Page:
Open the Querencia School, a diverse by design, open enrollment pk-8 public school with a focus on experiential learning and developing healthy relationships
The New Orleans Therapeutic Day Program launched in 2015 in response to the lack of adequate services and placements for children with moderate to severe mental and/or behavioral health needs in New Orleans. Studies suggest that approximately 60 percent of children in New Orleans suffer from Post-Traumatic Stress Disorder, and New Orleans children are 4.5 times as likely as their peers nationwide to demonstrate signs of Serious Emotional Disturbance. And, although approximately 10 percent of students with behavioral disabilities are served outside of typical school settings nationwide, just 0.4 percent of students in Louisiana are served in alternative settings, highlighting the absence of appropriate placement and intervention options. To address these unmet needs, NOTDP provides a caring, non-punitive, therapeutic milieu with positive behavioral supports, trauma-informed approaches, evidence-based mental health practices, small-group classroom instruction, and therapeutic recreation activities.
NOTDP was launched as an innovative partnership among the Recovery School District, Orleans Parish School Board, and Tulane Medical School’s Department of Child and Adolescent Psychiatry.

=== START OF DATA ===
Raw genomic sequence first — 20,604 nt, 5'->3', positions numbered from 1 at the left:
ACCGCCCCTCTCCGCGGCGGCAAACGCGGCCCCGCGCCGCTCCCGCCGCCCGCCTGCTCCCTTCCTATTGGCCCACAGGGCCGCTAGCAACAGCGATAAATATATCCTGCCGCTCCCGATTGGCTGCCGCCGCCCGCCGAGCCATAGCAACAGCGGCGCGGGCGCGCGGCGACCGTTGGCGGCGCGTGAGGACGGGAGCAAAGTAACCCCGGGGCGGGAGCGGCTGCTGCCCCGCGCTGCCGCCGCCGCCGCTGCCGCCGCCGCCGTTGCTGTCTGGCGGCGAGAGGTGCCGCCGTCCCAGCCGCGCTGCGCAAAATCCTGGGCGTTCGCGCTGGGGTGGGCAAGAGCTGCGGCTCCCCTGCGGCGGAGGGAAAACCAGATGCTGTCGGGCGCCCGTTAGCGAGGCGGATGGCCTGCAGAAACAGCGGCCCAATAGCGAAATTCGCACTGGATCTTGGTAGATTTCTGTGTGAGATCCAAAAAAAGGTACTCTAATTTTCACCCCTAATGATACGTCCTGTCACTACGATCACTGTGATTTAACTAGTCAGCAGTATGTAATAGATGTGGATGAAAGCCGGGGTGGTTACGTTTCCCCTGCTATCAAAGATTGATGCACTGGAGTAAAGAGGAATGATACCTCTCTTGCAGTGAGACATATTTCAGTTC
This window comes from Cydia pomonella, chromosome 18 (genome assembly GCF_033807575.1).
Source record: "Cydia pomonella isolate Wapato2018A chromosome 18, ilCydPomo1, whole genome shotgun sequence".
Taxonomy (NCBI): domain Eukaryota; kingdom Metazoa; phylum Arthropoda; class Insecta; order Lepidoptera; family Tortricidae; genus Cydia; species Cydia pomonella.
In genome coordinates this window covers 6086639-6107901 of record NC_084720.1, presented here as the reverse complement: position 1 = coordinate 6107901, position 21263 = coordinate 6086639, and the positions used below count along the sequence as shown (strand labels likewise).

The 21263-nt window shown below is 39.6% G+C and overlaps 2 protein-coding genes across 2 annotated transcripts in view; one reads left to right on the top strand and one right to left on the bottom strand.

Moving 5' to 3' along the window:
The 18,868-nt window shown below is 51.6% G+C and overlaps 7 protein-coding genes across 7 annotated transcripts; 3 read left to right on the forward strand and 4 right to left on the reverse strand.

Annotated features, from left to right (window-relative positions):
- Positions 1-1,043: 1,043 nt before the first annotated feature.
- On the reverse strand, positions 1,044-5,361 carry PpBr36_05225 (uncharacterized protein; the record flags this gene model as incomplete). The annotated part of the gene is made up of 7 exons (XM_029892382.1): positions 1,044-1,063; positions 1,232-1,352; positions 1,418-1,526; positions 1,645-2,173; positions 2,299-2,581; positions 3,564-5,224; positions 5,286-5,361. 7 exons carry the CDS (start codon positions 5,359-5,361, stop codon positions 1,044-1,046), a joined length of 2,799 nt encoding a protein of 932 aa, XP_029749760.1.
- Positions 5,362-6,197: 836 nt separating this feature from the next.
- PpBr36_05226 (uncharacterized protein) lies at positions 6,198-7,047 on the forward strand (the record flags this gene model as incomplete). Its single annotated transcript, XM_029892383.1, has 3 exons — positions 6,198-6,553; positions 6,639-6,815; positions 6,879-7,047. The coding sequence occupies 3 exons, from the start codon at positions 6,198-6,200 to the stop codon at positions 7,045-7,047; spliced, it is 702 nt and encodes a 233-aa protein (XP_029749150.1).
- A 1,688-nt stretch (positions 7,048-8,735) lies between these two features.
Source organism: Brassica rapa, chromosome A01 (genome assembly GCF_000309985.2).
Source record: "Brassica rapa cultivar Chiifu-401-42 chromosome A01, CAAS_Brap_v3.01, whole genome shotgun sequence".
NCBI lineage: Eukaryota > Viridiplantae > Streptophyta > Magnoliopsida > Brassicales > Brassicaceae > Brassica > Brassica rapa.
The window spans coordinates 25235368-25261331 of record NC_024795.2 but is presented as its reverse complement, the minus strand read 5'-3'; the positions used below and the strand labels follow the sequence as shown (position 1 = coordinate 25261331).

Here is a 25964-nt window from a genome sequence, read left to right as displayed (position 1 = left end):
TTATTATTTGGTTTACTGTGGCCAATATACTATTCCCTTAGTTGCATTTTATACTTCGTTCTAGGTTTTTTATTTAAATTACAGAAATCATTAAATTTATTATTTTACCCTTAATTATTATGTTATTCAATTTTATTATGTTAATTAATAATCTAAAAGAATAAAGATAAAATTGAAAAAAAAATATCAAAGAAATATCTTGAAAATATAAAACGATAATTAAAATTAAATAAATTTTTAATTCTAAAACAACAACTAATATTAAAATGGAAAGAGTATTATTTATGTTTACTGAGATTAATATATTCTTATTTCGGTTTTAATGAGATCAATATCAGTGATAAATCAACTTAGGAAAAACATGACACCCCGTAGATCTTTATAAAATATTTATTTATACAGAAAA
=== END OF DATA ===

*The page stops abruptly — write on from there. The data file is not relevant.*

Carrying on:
In 2018, NOTDP transitioned from operating as an agency of the Louisiana Department of Education to the non-profit Center for Resilience. The Center provides day treatment services to children with significant behavioral health disabilities whose needs cannot be met in a traditional school. We work with students to build the skills necessary to be successful in a less restrictive, school setting so they can one day transition back to their home schools.
 Children’s Health Fund and Columbia University Mailman School of Public Health. Legacy of Katrina: The Impact of a Flawed Recovery on Vulnerable Children of the Gulf Coast, A Five-Year Status Report. Retrieved June 6, 2016, from http://www.childrenshealthfund.org/sites/default/files/files/Five-Years-After-Katrina-Web.pdf.